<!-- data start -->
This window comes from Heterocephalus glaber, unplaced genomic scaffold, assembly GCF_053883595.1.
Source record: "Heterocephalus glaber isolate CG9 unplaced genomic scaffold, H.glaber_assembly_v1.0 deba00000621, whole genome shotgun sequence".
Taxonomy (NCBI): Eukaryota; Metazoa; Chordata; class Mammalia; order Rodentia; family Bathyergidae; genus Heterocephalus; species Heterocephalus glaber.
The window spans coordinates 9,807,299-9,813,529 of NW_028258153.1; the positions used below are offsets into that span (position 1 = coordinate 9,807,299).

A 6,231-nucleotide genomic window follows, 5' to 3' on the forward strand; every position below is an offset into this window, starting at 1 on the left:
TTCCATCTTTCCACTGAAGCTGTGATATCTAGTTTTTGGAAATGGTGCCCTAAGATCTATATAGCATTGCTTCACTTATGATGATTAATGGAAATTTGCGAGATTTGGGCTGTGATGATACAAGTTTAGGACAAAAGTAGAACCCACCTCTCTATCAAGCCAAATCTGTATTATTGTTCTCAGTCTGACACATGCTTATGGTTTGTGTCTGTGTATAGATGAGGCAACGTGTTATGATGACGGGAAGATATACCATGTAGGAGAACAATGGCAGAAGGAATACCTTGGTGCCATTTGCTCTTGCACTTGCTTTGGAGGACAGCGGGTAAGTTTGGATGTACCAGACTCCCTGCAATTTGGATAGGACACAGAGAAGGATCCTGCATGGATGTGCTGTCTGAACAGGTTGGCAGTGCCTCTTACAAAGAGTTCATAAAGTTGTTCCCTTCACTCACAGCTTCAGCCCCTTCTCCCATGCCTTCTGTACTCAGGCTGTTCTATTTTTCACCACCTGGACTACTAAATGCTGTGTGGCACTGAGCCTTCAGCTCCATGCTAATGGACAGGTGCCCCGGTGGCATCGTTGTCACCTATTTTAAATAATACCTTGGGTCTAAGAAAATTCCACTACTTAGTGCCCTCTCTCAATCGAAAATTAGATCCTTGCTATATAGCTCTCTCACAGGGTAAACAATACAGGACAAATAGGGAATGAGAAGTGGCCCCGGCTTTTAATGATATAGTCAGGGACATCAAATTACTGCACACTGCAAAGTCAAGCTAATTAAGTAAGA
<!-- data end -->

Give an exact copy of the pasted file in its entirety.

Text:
This window comes from Heterocephalus glaber, unplaced genomic scaffold, assembly GCF_053883595.1.
Source record: "Heterocephalus glaber isolate CG9 unplaced genomic scaffold, H.glaber_assembly_v1.0 deba00000621, whole genome shotgun sequence".
Taxonomy (NCBI): Eukaryota; Metazoa; Chordata; class Mammalia; order Rodentia; family Bathyergidae; genus Heterocephalus; species Heterocephalus glaber.
The window spans coordinates 9,807,299-9,813,529 of NW_028258153.1; the positions used below are offsets into that span (position 1 = coordinate 9,807,299).

A 6,231-nucleotide genomic window follows, 5' to 3' on the forward strand; every position below is an offset into this window, starting at 1 on the left:
TTCCATCTTTCCACTGAAGCTGTGATATCTAGTTTTTGGAAATGGTGCCCTAAGATCTATATAGCATTGCTTCACTTATGATGATTAATGGAAATTTGCGAGATTTGGGCTGTGATGATACAAGTTTAGGACAAAAGTAGAACCCACCTCTCTATCAAGCCAAATCTGTATTATTGTTCTCAGTCTGACACATGCTTATGGTTTGTGTCTGTGTATAGATGAGGCAACGTGTTATGATGACGGGAAGATATACCATGTAGGAGAACAATGGCAGAAGGAATACCTTGGTGCCATTTGCTCTTGCACTTGCTTTGGAGGACAGCGGGTAAGTTTGGATGTACCAGACTCCCTGCAATTTGGATAGGACACAGAGAAGGATCCTGCATGGATGTGCTGTCTGAACAGGTTGGCAGTGCCTCTTACAAAGAGTTCATAAAGTTGTTCCCTTCACTCACAGCTTCAGCCCCTTCTCCCATGCCTTCTGTACTCAGGCTGTTCTATTTTTCACCACCTGGACTACTAAATGCTGTGTGGCACTGAGCCTTCAGCTCCATGCTAATGGACAGGTGCCCCGGTGGCATCGTTGTCACCTATTTTAAATAATACCTTGGGTCTAAGAAAATTCCACTACTTAGTGCCCTCTCTCAATCGAAAATTAGATCCTTGCTATATAGCTCTCTCACAGGGTAAACAATACAGGACAAATAGGGAATGAGAAGTGGCCCCGGCTTTTAATGATATAGTCAGGGACATCAAATTACTGCACACTGCAAAGTCAAGCTAATTAAGTAAGA